solar for meSome good news for Maine solar supporters!

LD1504, the bill which will fix the PUC’s terribly flawed solar rule, passed Maine’s House and Senate with strong bipartisan majorities in the House (105-40) and Senate (29-6). LD1504 now goes to Gov LePage, who is expected to veto the bill.

LD1504 currently has enough votes to override LePage’s veto, if the same quantity of Legislators vote on the override as they did to initially pass it. But the utilities’ lobbyists are working hard on the other side to prevent customers from being able to invest in their own renewable generation systems. 

Now is the time to cheer on the Legislators who voted YES and to express your disappointed with those who Voted NO, and ask them to reconsider their support in the override vote. LePage has ten days as of June 28, 2017 to veto the bill, and Maine legislators are expected to convene shortly thereafter.

The PUC rule is bad for solar, bad for consumers, bad for Maine. LD1504 isn’t perfect, but it is a compromise bill that eliminates the most egregious parts of the PUC rule, saves rate payers money, and provides a modicum of regulatory predictability and stability for solar customers and the solar industry in Maine.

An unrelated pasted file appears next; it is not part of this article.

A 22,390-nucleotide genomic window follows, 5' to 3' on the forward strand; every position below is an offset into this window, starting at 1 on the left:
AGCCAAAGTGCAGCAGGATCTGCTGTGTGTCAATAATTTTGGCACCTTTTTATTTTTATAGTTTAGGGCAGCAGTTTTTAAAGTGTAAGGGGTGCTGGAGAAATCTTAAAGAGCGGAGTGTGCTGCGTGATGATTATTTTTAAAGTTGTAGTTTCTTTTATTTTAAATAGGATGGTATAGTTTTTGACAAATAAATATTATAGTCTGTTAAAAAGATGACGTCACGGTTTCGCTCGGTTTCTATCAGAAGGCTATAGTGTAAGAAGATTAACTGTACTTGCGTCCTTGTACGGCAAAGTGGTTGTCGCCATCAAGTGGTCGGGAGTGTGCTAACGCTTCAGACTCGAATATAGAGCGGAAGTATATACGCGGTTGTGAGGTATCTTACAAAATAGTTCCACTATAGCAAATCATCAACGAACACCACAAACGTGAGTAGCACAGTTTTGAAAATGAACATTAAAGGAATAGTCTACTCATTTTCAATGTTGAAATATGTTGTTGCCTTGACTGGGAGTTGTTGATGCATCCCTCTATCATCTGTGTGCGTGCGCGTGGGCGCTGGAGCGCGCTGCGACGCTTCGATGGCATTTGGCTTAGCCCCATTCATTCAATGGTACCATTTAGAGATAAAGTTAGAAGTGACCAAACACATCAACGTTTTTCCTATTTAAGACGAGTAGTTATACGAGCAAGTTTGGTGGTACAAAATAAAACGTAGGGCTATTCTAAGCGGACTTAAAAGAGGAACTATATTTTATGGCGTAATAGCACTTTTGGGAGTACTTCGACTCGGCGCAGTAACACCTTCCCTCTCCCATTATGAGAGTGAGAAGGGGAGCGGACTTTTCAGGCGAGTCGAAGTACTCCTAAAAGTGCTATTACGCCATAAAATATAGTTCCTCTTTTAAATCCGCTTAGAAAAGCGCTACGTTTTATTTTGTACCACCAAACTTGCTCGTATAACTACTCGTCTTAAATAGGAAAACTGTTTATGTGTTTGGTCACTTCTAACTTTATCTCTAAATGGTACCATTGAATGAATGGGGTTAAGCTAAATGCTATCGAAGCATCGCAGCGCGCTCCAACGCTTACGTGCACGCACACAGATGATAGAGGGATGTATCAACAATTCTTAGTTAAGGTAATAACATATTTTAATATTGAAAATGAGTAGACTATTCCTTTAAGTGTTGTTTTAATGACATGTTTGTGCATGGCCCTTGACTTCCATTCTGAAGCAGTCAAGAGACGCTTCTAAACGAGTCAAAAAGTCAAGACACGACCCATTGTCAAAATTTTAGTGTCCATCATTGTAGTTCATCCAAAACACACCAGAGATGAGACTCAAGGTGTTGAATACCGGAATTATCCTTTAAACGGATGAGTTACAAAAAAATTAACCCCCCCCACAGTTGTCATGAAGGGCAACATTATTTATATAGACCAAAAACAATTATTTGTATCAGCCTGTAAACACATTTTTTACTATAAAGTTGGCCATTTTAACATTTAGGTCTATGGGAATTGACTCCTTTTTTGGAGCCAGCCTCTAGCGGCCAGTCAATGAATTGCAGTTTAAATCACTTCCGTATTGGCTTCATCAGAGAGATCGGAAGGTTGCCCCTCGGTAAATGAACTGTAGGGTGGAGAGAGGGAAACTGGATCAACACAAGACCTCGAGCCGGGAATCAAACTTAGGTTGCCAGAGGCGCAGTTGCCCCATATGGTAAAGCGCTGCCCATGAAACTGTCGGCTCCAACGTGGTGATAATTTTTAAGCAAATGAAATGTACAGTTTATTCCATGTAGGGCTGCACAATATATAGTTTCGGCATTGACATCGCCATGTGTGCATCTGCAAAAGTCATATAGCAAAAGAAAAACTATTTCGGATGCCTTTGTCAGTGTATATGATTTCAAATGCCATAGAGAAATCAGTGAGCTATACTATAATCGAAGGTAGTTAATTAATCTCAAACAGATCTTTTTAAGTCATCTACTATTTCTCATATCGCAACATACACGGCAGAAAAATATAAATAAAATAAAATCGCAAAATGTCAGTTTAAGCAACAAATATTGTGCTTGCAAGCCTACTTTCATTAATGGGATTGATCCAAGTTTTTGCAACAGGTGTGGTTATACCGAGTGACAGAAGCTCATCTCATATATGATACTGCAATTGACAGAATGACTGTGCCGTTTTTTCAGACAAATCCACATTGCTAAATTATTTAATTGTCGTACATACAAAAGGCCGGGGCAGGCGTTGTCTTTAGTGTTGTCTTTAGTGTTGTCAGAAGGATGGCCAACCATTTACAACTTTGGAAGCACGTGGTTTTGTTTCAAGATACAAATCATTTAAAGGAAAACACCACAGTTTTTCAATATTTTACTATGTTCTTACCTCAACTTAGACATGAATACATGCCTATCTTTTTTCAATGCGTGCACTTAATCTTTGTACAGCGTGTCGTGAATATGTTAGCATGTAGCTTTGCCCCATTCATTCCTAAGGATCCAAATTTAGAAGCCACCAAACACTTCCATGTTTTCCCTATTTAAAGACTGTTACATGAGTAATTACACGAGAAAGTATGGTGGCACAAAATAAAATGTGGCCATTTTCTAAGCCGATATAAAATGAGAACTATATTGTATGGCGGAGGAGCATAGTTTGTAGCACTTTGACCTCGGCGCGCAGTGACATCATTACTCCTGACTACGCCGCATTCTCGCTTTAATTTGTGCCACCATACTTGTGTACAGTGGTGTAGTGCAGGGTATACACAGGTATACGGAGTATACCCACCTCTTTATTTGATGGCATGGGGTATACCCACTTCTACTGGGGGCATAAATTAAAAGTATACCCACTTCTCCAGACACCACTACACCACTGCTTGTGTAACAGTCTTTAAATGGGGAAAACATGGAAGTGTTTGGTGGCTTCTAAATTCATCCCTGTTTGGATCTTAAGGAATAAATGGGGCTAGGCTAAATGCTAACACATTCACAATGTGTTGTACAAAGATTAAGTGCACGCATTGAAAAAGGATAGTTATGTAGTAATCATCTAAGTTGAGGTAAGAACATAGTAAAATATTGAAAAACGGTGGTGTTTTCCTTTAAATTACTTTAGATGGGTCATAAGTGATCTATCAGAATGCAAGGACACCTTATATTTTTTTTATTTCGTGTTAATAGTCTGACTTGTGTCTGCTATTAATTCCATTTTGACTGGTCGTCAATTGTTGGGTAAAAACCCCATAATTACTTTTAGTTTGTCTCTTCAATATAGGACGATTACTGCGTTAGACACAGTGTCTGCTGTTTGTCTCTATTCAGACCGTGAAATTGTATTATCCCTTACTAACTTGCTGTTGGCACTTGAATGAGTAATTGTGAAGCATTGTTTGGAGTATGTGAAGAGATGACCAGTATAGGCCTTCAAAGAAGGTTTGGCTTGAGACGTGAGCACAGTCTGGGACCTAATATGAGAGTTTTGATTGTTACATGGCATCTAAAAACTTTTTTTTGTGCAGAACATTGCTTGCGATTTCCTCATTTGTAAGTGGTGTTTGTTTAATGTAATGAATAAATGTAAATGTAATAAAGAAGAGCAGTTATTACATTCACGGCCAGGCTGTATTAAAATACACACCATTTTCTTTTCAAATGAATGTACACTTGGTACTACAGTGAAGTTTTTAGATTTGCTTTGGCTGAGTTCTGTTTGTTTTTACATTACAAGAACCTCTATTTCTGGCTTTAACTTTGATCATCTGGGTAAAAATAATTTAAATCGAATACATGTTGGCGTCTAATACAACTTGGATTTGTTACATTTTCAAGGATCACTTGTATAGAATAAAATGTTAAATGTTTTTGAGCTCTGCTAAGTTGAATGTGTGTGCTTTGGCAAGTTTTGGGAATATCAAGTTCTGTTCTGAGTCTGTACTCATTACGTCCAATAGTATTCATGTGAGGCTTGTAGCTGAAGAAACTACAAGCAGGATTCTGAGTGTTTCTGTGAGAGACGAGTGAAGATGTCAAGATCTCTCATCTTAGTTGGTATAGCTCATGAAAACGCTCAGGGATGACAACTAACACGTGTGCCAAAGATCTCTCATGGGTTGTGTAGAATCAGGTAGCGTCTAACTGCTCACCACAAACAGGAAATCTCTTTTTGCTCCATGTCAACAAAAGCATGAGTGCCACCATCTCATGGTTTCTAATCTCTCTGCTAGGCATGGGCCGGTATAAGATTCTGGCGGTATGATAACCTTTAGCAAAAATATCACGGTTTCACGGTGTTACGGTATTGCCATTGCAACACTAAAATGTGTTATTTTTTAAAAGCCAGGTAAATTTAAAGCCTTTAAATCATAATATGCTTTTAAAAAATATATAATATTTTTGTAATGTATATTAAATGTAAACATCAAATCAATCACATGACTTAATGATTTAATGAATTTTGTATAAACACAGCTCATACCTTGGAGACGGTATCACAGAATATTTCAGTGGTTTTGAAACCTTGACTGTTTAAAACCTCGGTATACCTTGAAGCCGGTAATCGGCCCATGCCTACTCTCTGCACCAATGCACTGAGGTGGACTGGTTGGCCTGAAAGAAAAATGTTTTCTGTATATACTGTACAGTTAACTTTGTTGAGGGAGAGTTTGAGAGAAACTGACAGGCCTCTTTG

What’s in LD1504?

LD1504 is a Republican sponsored and Republican amendment compromise bill that undoes the worst of the MPUC ruling on solar – significantly, it eliminates the much-loathed creation of a behind-the-meter tax on self-generated and consumed solar energy.

LD1504 would allow anyone who applies for a net metering application by EOY 2017 to get retail net metering as it exists today, with 15 years of grandfathering for existing customers. Starting in 2018, the T&D portion of a solar customer’s exported energy would be reduced in value by 10%. In 2019, the T&D value would be decreased by 20%.

The ROI of solar still looks good for new solar customers under the proposed changes in LD1504, though we would still strongly prefer to see market-driven policy that uses accurate price signals to drive distribute energy deployment, rather than policy driven by political reality.

In our August newsletter expect to see a full breakdown of any coming solar policy changes in Maine.